I have heard good things about Antigravity batteries. They certainly are much lighter. One concern I have is that I live in a place that can get very cold in the winter, and my understanding is that lithium batteries don't function well in cold temperatures.

Cap
 

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Personal opinion based on what I know is that if you drive the car enough, or use a charger (CTEK or similar) when your car is in storage, there isn't enough benefit (IMO) to justify the cost of moving to a lithium battery at this time.

If you're shaving ounces off the car all over for race purposes, that's a different use case, but for everyday driving, presently, AGM is the better value assuming you keep it at / above 75% charged consistently either through use or charging...


They do have a very low self drain, which is great, but that only comes into play if its not connected in the vehicle, any parasitic drain will still occur so those benefits are really lost on us.

That said, if you're really that worried about weight, or just want the shiniest new thing nobody will ever know is there... Then it should be plug and play with a good battery (such as Antigravity), they are built to basically be indistinguishable to the car from AGM from the perspective of the car's battery management system. I do believe you still need a specific charger that can handle lithium though.
 

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I bought the CT5 Ctek Stop/Start battery charge and Cig lead on Amazon last night which arrived this morning even though I am not a Prime subscriber. Have just plugged it into the footwell socket and is now charging. I had the ignition on when I plugged the changer into the socket so hopefully the socket will remain live. Will keep an eye on it tonight to check that it remains live and charging.
This is what I bought:
29620
 

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I find little value in switching to Lithium batteries unless you are really looking to shave weight. Compared to AGM, the F80 M3 battery I had was about 1/3 lighter (by arm weighing scale) but it costs $2300 to replace and requires a visit to the dealer to pair the battery to the charging system because they build their own battery management system onto the battery thus available only from BMW. At that price, I could replace 5 AGM batteries and still have change left over so the Lithium longevity really doesn't play into my calculations at all. I'd rather spend that money on driving instructions which would improve my lap times way way more than shaving off a couple of pounds which I could do by dieting which also saves money :ROFLMAO: !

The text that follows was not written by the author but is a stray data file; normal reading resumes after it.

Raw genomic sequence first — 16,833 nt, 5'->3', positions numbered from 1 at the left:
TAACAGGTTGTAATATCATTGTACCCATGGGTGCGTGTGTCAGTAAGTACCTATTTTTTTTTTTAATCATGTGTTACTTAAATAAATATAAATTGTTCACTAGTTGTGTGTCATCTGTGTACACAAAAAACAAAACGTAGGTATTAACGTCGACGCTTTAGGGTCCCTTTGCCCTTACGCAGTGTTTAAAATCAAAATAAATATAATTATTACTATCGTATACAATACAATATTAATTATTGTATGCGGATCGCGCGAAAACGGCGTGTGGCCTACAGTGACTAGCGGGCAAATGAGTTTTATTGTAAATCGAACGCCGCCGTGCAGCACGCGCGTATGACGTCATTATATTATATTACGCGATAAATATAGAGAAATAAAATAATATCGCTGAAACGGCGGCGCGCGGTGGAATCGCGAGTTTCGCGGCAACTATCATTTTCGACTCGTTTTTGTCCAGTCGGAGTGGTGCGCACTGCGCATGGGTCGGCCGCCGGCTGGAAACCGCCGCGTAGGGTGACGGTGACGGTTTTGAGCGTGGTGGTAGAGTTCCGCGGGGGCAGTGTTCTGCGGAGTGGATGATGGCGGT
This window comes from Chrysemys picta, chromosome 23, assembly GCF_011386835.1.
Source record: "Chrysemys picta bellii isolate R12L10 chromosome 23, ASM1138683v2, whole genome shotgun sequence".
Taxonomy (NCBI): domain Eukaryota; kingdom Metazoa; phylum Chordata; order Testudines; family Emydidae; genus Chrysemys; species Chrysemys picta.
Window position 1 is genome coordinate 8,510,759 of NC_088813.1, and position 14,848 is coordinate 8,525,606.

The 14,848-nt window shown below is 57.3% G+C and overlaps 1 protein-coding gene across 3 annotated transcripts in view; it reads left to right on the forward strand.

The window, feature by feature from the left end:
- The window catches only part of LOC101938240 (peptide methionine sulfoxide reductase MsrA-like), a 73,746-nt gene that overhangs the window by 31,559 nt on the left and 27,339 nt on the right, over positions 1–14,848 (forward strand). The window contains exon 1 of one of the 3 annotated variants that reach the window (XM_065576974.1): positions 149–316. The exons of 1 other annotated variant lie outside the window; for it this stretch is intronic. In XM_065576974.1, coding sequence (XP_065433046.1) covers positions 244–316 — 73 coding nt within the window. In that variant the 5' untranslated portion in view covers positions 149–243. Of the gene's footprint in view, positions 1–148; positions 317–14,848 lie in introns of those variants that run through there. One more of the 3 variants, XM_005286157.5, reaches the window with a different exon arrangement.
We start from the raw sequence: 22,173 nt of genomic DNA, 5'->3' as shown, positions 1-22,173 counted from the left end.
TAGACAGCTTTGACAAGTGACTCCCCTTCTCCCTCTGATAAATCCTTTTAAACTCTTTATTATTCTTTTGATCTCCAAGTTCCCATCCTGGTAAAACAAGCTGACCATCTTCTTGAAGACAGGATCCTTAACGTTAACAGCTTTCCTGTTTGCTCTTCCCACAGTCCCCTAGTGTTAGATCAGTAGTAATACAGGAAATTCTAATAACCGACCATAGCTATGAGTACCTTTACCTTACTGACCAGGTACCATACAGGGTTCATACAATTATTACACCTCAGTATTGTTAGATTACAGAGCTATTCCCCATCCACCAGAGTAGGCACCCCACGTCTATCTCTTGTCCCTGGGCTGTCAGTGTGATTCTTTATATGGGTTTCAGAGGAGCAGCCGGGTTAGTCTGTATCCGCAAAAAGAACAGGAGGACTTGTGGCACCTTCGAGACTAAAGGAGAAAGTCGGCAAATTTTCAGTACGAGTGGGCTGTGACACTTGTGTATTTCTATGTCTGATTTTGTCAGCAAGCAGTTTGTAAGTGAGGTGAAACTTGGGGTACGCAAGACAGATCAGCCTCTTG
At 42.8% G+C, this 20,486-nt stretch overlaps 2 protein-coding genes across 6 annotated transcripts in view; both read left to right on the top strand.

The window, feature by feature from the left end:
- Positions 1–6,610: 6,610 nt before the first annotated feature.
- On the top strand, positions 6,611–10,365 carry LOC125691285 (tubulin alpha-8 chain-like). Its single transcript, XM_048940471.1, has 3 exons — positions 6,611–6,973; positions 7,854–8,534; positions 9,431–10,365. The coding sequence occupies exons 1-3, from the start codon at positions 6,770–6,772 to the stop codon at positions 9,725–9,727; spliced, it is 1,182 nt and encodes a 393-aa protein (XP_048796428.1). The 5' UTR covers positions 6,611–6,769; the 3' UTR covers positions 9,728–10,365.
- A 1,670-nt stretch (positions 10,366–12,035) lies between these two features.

Lithium charges at different voltage than Normal and AGM batteries. The Noco charger I bought have specific settings for each battery type thus my question earlier. On the BMW, you have to charge using the jump start hot point in the engine compartment and never connect to the battery directly. The reason being the jump start connector is connected to the onboard charging system so it can track voltage and lifespan of the battery. If you charge the battery directly, the system won't know how full the battery is and could overcharge it later. PITA really.
 

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They do have a very low self drain, which is great, but that only comes into play if its not connected in the vehicle, any parasitic drain will still occur so those benefits are really lost on us.
Exactly. The slow drain by always-on circuitry in the car will continue even if the battery has no self-drain at all.

Lithium batteries are discussed at length in RV forums because anyone camping off-grid with no electric hookup has to run entirely on batteries, possibly with solar cell recharging. Lithuim batteries tolerate being discharged much deeper without damage than even deep-cycle lead-acid batteries of any desgin (traditional or AGM). L-A batteries do not like being run dead asnd may not be recoverable afterwards. Lithium batteries will not take a charge when colder than 32F but some have built-in heater elements to solve this issue, though at the cost of a tiny amount of the stored energy. The charging and maintenance profile is similar to AGM, I think, though perhaps not. I never pay that much attention because I have no intention of buying a lithium battery any time soon for any application that uses any L-A type.
 
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The footwell socket has stayed live. Been charging now for a couple of hours with my new Ctek charger.
Assuming you turned off the ignition. I've never turned mine on to start and it just stays on full time. Also, hadn't seen that version of the CTEK, so let us know how it does.